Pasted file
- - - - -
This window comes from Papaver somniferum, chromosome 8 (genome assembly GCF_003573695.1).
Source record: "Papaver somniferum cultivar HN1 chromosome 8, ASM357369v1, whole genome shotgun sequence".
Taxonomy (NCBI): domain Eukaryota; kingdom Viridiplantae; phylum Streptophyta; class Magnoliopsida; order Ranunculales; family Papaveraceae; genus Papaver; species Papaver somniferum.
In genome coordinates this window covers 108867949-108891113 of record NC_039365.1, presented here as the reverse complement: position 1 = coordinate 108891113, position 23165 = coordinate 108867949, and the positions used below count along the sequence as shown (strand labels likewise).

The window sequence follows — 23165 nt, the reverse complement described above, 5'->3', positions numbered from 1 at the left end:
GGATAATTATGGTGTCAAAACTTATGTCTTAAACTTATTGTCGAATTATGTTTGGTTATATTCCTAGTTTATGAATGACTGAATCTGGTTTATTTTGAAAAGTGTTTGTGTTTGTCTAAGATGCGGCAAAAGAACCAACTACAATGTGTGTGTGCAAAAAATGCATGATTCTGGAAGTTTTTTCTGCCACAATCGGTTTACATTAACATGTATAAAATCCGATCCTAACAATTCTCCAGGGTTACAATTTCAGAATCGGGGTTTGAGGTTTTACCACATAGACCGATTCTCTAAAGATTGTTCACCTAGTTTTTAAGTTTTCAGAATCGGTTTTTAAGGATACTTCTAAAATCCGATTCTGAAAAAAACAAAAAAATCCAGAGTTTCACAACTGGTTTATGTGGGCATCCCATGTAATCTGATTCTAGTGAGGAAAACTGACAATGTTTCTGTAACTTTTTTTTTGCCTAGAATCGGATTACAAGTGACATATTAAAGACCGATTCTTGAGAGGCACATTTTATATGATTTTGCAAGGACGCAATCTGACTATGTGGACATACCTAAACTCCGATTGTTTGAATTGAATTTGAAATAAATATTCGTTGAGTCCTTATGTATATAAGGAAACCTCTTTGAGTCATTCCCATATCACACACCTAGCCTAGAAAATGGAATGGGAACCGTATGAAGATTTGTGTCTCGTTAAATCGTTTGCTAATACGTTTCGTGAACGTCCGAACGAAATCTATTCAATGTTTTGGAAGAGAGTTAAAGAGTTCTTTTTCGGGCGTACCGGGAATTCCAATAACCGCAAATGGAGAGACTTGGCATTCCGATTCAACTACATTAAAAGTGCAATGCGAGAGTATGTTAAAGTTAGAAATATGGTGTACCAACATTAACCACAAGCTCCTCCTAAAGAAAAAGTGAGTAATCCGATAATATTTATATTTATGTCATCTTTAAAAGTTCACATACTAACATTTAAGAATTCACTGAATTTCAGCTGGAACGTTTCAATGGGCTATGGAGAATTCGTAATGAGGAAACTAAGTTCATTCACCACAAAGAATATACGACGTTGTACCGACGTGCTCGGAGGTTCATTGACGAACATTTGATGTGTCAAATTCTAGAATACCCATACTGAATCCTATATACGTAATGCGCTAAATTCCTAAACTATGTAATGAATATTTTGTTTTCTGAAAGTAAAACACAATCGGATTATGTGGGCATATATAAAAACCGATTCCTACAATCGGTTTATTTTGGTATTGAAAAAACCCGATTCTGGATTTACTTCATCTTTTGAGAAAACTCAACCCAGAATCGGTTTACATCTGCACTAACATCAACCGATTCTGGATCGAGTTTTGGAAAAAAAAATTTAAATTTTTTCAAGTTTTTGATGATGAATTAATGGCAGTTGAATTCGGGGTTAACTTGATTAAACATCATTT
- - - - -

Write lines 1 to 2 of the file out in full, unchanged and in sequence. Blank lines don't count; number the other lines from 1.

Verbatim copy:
This window comes from Papaver somniferum, chromosome 8 (genome assembly GCF_003573695.1).
Source record: "Papaver somniferum cultivar HN1 chromosome 8, ASM357369v1, whole genome shotgun sequence".